Compass has grown by using Softbank and other investors’ money to buy into real estate brokers across the country. Over the five years of publicly disclosed financial statements, Compass lost $1.44 billion. How can a real estate broker in the hottest housing market, no questions asked, lose $1.44 billion? This was a rhetorical question.
compass arrow [COMP] It peaked on the first day of trading, after its initial public offering in April of last year, at $22.11 and has fallen since then. They closed at $7.65 on Friday, having fallen 65% in the 10 months since their first-day trading high, and are now 58% below their IPO price of $18 per share:
Lemonade [LMND], which was promoted as an “insurance technology company” and sells insurance to renters, homeowners, pet owners, etc., went public in July 2020 at $29 a share and on its first day of trading, amid massive fuss, soared by 139 % . Then it continued to rise until it reached $182 in January 2021. Then came February 2021, when that entire supply started to collapse.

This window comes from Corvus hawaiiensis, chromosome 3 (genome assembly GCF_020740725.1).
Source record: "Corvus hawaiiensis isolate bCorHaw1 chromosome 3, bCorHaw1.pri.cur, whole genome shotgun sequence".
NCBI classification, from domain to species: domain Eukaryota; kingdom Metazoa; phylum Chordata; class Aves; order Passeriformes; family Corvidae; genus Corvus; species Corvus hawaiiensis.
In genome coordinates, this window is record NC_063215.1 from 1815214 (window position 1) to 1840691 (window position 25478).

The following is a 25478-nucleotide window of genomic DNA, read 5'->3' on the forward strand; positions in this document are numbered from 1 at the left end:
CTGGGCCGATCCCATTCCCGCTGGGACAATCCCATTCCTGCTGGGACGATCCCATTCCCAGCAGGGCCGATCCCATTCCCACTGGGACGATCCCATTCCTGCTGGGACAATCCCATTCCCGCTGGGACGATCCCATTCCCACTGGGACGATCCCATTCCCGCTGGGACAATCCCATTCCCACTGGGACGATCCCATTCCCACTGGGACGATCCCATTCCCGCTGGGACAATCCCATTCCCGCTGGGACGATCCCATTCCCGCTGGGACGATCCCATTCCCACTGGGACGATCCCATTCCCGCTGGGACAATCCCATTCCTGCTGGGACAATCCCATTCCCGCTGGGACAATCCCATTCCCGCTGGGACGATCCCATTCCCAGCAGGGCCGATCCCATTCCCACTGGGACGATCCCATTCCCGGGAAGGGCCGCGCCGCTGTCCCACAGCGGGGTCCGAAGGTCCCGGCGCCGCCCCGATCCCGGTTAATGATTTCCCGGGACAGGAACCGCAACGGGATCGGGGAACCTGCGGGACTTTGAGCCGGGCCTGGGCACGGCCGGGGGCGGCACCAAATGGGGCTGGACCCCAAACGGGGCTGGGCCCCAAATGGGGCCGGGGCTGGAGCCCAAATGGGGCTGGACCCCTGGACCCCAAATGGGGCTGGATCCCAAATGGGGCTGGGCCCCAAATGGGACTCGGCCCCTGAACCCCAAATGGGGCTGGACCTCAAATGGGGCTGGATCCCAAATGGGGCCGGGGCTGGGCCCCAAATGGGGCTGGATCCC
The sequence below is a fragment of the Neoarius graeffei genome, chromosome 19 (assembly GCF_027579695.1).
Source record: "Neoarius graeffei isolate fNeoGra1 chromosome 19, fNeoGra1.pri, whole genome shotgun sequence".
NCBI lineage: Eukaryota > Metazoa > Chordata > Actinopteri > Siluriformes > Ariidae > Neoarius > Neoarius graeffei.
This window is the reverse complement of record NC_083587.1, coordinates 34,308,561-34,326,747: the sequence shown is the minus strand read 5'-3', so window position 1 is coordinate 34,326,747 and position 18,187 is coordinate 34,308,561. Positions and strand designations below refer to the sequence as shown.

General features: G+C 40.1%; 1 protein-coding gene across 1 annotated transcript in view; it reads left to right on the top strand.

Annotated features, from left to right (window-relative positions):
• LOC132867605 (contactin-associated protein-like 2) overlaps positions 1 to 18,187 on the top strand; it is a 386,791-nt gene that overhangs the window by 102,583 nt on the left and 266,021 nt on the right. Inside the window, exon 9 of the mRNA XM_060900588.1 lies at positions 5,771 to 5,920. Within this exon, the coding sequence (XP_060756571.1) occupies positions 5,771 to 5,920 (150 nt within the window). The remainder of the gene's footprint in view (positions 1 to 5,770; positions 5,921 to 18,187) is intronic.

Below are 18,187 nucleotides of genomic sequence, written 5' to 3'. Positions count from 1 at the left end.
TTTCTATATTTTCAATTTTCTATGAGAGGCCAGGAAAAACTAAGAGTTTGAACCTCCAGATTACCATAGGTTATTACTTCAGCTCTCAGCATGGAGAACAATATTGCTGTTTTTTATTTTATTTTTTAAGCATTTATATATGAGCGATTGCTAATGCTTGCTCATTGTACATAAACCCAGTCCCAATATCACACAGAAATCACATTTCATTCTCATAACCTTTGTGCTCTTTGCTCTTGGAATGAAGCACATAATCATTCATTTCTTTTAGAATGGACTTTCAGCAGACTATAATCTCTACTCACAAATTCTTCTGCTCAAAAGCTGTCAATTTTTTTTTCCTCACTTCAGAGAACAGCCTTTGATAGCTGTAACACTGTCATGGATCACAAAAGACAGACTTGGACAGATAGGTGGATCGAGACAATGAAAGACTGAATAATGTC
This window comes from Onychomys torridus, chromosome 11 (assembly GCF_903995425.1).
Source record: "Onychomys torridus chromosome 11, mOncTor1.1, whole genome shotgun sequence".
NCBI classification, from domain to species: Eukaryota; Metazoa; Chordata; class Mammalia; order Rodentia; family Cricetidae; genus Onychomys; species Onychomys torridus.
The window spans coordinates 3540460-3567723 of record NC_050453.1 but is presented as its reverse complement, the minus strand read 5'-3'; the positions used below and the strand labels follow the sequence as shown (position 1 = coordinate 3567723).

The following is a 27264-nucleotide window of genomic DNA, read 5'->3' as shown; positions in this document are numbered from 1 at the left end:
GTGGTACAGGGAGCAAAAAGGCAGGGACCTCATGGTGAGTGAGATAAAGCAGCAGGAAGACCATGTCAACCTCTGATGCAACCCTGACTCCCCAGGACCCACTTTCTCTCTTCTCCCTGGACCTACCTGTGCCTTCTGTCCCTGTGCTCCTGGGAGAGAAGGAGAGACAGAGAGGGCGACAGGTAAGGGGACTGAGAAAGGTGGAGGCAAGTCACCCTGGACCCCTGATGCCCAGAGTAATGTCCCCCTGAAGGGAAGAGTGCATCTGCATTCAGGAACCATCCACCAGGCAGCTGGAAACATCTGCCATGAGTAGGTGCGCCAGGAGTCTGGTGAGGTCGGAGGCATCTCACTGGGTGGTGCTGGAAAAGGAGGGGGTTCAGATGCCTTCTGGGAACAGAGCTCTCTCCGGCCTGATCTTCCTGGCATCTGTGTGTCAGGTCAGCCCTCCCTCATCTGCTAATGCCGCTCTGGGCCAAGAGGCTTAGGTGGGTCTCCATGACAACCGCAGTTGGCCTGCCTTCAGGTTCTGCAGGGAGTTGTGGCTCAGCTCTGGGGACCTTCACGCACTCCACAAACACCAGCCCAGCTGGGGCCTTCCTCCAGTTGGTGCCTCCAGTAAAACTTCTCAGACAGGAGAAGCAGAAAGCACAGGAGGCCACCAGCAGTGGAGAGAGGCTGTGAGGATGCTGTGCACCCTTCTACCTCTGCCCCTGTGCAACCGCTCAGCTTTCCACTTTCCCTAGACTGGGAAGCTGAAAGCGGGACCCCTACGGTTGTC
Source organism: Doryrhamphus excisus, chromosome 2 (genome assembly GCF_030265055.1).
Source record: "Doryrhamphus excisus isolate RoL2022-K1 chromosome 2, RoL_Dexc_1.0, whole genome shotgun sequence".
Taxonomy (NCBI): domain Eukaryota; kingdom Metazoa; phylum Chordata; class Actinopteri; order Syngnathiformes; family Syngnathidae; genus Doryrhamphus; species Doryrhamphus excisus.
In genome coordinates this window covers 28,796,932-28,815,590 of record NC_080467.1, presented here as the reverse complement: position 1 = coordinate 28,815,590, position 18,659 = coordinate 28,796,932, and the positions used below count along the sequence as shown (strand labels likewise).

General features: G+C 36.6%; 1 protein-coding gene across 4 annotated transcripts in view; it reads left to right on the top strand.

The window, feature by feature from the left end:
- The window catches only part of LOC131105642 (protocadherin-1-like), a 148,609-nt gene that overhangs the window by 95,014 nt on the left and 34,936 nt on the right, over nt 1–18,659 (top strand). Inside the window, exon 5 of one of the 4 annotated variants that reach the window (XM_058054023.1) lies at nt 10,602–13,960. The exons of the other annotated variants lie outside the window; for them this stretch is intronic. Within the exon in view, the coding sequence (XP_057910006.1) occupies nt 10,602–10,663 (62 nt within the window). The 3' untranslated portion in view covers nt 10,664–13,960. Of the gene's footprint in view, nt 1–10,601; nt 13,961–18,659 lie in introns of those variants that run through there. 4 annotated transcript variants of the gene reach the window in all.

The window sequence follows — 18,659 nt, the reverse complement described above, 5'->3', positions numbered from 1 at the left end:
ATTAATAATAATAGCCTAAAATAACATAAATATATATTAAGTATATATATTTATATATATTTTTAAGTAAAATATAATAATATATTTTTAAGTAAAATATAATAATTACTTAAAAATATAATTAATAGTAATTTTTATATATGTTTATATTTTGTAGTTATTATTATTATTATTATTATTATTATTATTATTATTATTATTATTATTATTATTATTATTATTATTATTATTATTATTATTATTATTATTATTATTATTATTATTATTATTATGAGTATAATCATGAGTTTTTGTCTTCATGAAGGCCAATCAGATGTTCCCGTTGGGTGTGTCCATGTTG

On Friday, shares closed at $23.48, 83% off their high, and 19% below the never-trading IPO price because the first trade was at $50 a share, causing tech stock critics to lament how stock trading. The company “mis-priced” the IPO and the amount of money “left on the table”. Yep, that’s how crazy this show was at the time.
Waiting for the stock price to crash is Better.com, a “tech” mortgage lender, backed by Softbank. It’s not a publicly traded stock yet because its merger with SPAC was delayed in December 2021 after the CEO fired 900 employees, mostly in India, via a viral Zoom meeting, that idiot.
With the SPAC merger, and thus the cash flow delay, the company raised $750 million from Softbank and SPAC’s backers because these types of companies are constantly burning large amounts of cash and constantly need new cash to burn.
So I’m looking forward to the moment the stock finally starts trading so I can add it to my list of collapsed real estate “tech” stocks. This must be a good thing. So let’s hope the merger with SPAC takes place.